The scope of the Merchant Shipping (Means of Access) Regulations and the Docks Regulations overlap but both sets of regulations have been deliberately drafted to be complementary. The Docks Regulations place no duties on the master or crew of a vessel or their employers in connection with plant that remains on board a ship and any dock operation carried out in the ship solely by the master or crew. However, where a suitable gangway or accommodation ladder is provided and has been safely deployed by a ship, the access will also satisfy the requirements of the Docks Regulations. Where it is not practicable or safe to use a ship’s access equipment, shore side operators and employers still have a duty to ensure that safe means of access are provided for those necessarily visiting the ship.

No amount of legislation and regulation can create cooperation and mutual respect but it does serve as a framework in which such conditions might flourish.

Management information on ship to shore access for gas terminal and vessel operators

The guidelines emphasise a need for cooperation between ship and shore at the intermediate management levels – the Ship’s Master and Terminal superintendents.

Senior management role

In order to preserve safe conditions, for which these officers are directly responsible, all errors must be controlled or corrected. However, should fundamental faults occur they can only resort to denying access between ship and shore, an act which will disrupt smooth operations, involve increased operational costs and probably involve the ire of their employers.

Correcting fundamental faults requires an expenditure of funds which cannot be sanctioned by ships masters and, to a degree, terminal superintendents. The true level of responsibility and accountability in such cases, resides with those able to expend the necessary monies – namely the executive officers who are or who represent the owners of ship or terminal.

Regardless of the type of activity undertaken methods to involve Senior Management with safety issues have followed similar patterns. These methods should be adopted to augment the guidelines.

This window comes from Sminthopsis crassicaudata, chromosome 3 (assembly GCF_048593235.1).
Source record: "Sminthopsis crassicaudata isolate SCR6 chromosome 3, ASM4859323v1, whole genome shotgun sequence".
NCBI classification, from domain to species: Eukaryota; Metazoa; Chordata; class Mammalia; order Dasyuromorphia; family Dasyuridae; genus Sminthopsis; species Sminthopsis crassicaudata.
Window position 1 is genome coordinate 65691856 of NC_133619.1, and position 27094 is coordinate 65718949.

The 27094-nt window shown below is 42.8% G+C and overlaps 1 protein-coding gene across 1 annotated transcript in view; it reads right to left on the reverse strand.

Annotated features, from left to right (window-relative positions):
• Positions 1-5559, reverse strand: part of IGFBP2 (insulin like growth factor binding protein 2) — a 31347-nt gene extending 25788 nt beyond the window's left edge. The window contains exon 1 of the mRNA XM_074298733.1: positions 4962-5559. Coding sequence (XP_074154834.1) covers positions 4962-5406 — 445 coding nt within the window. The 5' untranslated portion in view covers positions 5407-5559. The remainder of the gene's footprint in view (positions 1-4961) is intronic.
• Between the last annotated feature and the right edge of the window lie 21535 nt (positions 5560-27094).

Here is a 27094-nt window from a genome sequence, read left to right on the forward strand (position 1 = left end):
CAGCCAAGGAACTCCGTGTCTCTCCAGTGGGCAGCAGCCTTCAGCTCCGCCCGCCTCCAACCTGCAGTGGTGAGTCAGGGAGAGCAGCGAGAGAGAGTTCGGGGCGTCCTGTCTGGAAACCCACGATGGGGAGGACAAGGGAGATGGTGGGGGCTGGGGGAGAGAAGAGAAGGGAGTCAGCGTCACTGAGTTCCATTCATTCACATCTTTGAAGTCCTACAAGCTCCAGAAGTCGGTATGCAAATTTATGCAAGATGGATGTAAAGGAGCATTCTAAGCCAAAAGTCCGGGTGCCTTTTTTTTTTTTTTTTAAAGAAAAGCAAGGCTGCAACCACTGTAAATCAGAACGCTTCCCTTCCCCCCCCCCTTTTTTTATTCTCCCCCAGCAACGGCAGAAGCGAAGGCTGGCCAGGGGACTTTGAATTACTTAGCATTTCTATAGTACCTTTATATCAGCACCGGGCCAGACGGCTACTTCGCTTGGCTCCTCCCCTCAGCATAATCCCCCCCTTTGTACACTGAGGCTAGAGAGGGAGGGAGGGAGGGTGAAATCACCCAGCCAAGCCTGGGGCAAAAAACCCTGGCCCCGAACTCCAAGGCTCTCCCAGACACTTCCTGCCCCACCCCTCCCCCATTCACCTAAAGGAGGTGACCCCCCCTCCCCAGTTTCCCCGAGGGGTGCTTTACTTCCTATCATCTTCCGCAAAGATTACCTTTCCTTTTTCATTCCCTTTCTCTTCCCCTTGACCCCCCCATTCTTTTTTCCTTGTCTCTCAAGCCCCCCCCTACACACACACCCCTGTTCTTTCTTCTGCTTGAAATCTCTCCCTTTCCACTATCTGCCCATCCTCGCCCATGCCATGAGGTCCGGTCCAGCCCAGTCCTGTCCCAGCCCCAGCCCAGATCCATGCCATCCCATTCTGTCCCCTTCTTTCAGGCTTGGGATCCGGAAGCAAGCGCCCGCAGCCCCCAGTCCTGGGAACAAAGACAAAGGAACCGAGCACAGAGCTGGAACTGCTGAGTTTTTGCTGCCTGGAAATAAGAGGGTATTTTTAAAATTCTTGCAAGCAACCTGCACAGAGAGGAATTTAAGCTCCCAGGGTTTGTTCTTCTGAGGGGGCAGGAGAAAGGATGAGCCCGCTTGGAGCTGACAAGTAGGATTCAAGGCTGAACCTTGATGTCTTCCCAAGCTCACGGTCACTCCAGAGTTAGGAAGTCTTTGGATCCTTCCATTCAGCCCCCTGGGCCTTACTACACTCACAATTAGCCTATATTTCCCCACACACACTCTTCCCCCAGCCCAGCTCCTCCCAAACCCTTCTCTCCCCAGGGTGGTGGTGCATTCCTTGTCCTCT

It is suggested that executive officers of shipowning/operating and terminal owning/operating companies institute a “need to know” policy. Ships masters and terminal superintendents will be required to report on any incident where access, on an unrestricted basis under these guidelines, was denied. Senior managements will apply modem techniques (see SIGTTO’s Guidelines for Hazard Analysis as an Aid to Management of Safe Operations) to solving problems and implementing solutions.

Should death or serious injury occur as a result of access incidents, senior management should interview the Master and Terminal Superintendent as quickly as possible to ascertain the reasons for the accident.

Once in full possession of the facts, senior management should take measures to prevent further problems. Solutions should not be confined to improvements of equipment but would, if necessary, involve elements such as:

  • education;
  • methods to combat alcohol and drug abuse;
  • maintenance programmes and;
  • disciplinary measures for neglect.

At all times during this corrective process there should be close liaison between ship and shore interests.

Summary

The Guidelines demonstrate the existence of much legislation and regulation aimed at making safe access between ship and shore. This approach has met with only limited success. The principle of influence from the top down must now be applied by senior management. If it is not, little will change and seamen will continue to have more chance of dying in port than at sea.

Author
Author photo - Olga Nesvetailova
Freelancer
Literature
  1. The international group of liquefied natural gas importers (GIIGNL). LNG custody transfer handbook / 6th Edition: 2020-2021.
  2. ©Witherby Publishing Group Ltd. LNG Shipping Knowledge / 3rd Edition: 2008-2020.
  3. CBS Publishers & Distributors Pvt Ltd. Design of LPG and LNG Jetties with Navigation and Risk Analysis / 4th Edition.
  4. NATURAL GAS PROCESSING & ITS ENERGY TRANSITION ROLE: LNG, CNG, LPG & NGL Paperback – Large Print, November 14, 2023.
  5. OCIMF, ICS, SIGTTO & CDI. Ship to Ship Transfer Guide for Petroleum, Chemicals and Liquefied Gases / 1st Edition, 2013.
  6. The Society of International Gas Tanker and Terminal Operators (SIGTTO). Ship/Shore Interface / 1st Edition, 2018.